Almost exactly eight years ago, LAM and I bought a house. We sat down, signed papers, handed over a large pile of money, got a coupon book so we could hand over more money and were given a key. A key that didn't happen to open the door to our new house. After we left the settlement table, LAM went back to the office and Zoe and I headed out to the new house to check things out. As I stood on the front porch trying to figure out why the key didn't work and what I could possibly be doing wrong, I stared at the daisies. They were EVERYWHERE. Unfortunately, so was a lot of other stuff I didn't want (see mini farming going on above), but since daisies are my very favorite flower (because they are the friendliest flower), there was something about this house that we just couldn't pass up. That, and it had a mud room with a full bath right next to it with shower doors that close. Trust me on this--you know all those nifty pictures you see on Pinterest of "dog washing stations"? It is clear to me that the people who design these things either don't have dogs, or have never tried to wash one. You have to contain the chaos. A Walk-in full length shower with glass doors that close is the ONLY way to go unless you want the entire room to get wet. It was perfect. Sadly, as I stated earlier, the rest of the house was not. In fact, it was so not perfect that once I got a locksmith out, called the seller's realtor to come bring me a copy of the settlement sheet so I could prove that I OWNED the house (the locksmith wouldn't open the door because my driver's license not only had another address on it, but was from another state). Why on earth a 5'1" woman with a border collie would be trying to rob a clearly EMPTY house is beyond me, but we got past it, the door was unlocked (all of the other keys and garage door openers that actually went to the house were sitting on the counter) and I looked around and surveyed my new landscape. And hated absolutely everything about it.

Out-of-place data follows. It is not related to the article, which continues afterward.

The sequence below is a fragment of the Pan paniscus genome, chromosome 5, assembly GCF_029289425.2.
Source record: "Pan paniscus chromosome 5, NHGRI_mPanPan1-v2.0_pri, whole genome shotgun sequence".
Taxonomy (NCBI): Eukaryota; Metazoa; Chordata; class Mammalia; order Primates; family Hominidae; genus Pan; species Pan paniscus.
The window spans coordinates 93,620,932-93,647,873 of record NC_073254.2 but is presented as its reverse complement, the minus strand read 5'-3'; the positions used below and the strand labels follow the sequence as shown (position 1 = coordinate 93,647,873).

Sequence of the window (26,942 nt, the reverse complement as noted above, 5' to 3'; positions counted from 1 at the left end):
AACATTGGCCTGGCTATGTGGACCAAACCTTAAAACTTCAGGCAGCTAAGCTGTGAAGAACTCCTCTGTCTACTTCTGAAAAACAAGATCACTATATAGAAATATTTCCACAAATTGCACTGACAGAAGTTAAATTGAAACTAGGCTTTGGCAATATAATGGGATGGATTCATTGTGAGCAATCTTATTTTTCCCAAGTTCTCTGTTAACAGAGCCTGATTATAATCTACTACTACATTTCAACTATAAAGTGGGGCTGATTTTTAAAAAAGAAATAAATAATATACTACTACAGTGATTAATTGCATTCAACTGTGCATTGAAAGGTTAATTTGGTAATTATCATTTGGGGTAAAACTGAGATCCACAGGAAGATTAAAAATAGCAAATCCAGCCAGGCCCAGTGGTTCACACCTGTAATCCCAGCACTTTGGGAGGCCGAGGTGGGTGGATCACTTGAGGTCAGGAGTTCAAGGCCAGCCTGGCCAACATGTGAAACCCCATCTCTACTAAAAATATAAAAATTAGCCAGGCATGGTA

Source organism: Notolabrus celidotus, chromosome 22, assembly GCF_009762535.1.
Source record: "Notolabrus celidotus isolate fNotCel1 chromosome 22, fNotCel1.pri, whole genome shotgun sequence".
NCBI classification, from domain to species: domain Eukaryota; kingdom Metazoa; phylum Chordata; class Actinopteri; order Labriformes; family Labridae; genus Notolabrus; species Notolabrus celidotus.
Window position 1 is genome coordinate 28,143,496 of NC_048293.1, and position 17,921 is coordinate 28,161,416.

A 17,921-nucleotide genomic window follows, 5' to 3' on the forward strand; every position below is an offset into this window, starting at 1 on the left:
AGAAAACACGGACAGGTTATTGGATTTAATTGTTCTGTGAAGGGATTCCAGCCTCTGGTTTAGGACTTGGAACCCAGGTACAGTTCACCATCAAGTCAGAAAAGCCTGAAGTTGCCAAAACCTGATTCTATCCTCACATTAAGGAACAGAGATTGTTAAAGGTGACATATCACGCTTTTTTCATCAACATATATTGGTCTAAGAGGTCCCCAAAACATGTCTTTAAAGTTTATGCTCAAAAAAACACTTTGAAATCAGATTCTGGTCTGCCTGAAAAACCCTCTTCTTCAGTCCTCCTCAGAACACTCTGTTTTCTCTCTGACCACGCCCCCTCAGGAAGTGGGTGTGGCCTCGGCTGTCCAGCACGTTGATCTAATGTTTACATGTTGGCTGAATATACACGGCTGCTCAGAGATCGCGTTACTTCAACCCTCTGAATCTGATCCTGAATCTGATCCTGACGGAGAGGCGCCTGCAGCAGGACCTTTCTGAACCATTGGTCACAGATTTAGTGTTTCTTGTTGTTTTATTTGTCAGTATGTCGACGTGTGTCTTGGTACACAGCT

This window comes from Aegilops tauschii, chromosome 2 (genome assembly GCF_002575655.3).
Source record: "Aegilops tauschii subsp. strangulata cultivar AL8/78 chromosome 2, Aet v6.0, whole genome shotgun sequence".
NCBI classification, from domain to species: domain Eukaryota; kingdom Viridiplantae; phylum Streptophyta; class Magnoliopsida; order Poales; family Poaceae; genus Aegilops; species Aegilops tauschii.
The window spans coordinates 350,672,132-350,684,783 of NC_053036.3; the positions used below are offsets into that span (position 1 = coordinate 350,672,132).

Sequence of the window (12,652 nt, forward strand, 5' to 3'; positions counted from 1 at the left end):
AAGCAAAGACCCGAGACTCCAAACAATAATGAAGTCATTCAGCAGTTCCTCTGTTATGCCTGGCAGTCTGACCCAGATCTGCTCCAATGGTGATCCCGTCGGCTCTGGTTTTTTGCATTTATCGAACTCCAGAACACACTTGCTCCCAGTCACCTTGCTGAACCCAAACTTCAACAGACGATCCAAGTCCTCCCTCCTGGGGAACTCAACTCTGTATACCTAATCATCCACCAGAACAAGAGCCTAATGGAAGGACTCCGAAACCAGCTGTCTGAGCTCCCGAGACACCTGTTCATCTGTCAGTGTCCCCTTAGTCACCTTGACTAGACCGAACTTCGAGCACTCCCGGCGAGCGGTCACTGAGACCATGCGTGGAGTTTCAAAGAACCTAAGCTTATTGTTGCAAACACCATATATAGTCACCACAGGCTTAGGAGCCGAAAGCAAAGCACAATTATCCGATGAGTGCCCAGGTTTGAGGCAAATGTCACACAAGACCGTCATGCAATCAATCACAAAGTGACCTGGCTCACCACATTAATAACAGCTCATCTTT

You might think this sounds crazy, but this house was the epitome of the concept of "good bones" and "atrocious home repair/decorating". It had great space, an open layout, hardwood floors throughout, two stone fireplaces and the already mentioned mud room. There was only one thing to do and that was what we came to call "The Locust Effect". That is, we started at one end of the house and just started tearing everything out and starting over and by starting over, I mean drywall and everything. Most rooms were bad enough that they needed to be pulled back to the studs. Let me show you what I mean.
Next step will be a new floor. You can see the rolled vinyl product, which is functional, never looks dirty and is easy to clean, but it does nothing for the room. In the mud room in our old house we had slate floors and I loved them. Built in benches/shelves is also on the list--there are some great IKEA hacks out there--I just need to motivate LAM. This photo is my inspiration for the rest of the project:
We are in the process of planning a big kitchen and family room renovation (eep!), which is the last step in The Locust Effect (with ongoing tweaks, of course). It occurred to me how much the house has changed and how much we've grown to love it, so I thought I would share the ongoing project and the bits that have been completed. Onward to destroy...